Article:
The Dalai Lama singled out, 'The Mersey Miracle,' in which a city, framed by two notable cathedrals belonging to Anglican and Catholic communities, had succeeded in melding a sense of mutual respect and tolerance for further denominations. Sentiments and values shared by us constables.

Any event, which attracts large gatherings of people or important dignitaries, is a potentional target for acts of terrorism or public disorder. To this end, the constables share their in-depth knowledge and resources, with those vested with protecting public safety.

Sadness: There are some occasions which have a long lasting impact on all those who work at the Cathedral. One such occasion occurred on the 6 September 2007, when the city of Liverpool saw thousands of mourners gather for the funeral of murdered schoolboy, Rhys Jones. 

His murder saw an unprecedented outpouring of national grief, but it also brought disparate communities together, unifying them in their determination to see gun crime driven from the streets of Liverpool.

In recent times, the Cathedral has also been used for the funerals of servicemen killed while on active duty. On these sad occasions, the constables on duty, as a mark of respect, wear dress uniform. Smart in black police tunics, the constables oversee security arrangements; ever mindful of the need to maintain safety and good order with quiet and respectful resolve.

Hillsborough Disaster Disclosure Report: Probably the biggest event, which the constables have policed, was the publication of the disclosure report into the Hillsborough disaster. The independent panel, chaired by the Bishop of Liverpool, had sifted through some 400,000 documents, many never previously disclosed. The event, organised by the Home Office, to disclose the new evidence and information to the families and survivors, was held at the Cathedral on Wednesday 12 September 2012. It was also attended by hundreds of TV cameras and reporters, keen to have their story. However, at the request of the families, the Home Office decided that no police or stewards should be present. The police's involvement in the disaster has been well documented and a cause of great distress to the families and survivors. It was therefore agreed that the event should be policed by the Cathedral's constables.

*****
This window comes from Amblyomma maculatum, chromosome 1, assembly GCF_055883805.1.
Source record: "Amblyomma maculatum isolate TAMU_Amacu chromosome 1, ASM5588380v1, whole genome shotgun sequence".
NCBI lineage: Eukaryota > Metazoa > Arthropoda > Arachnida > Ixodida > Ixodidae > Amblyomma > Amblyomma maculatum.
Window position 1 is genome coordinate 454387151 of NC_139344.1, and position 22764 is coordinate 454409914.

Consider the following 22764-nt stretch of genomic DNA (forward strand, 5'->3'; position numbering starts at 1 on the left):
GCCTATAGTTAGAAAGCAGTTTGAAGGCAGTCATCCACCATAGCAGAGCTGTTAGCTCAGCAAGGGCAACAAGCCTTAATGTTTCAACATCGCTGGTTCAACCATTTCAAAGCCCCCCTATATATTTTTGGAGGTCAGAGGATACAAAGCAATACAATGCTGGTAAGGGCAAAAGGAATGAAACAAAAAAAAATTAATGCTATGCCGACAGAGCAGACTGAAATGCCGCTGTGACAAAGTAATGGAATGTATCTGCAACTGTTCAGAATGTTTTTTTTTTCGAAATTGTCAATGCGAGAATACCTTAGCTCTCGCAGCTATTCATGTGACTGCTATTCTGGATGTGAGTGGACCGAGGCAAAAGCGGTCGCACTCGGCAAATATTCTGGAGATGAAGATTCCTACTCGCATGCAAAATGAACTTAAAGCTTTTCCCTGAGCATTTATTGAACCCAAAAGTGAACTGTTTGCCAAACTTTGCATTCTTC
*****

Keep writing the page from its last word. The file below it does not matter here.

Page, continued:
On the day itself, the eight constables, plus the head constable manned all entry points and doors to the Cathedral; rigorously checking the identity of all who entered, they ensured that none of the media present had access to the families and survivors without expressed permission. Through their extensive CCTV network, the constables also monitored events internally, just in case there were any public order incidents within the Cathedral itself. Arriving for 06:00, the constables worked through the day without a break, before finally finishing some 12 hours later. The constables proved to be very effective in ensuring that the media was kept at arm's length from the families, thereby maintaining their privacy at a time of great personal grief and loss. Although the day proved challenging for the constables, their low key approach helped maintain the dignity of the occasion, with no public order incidents reported. Several of the constables were personally thanked by the Bishop of Liverpool and/or the Cathedral's Dean for the excellent job done.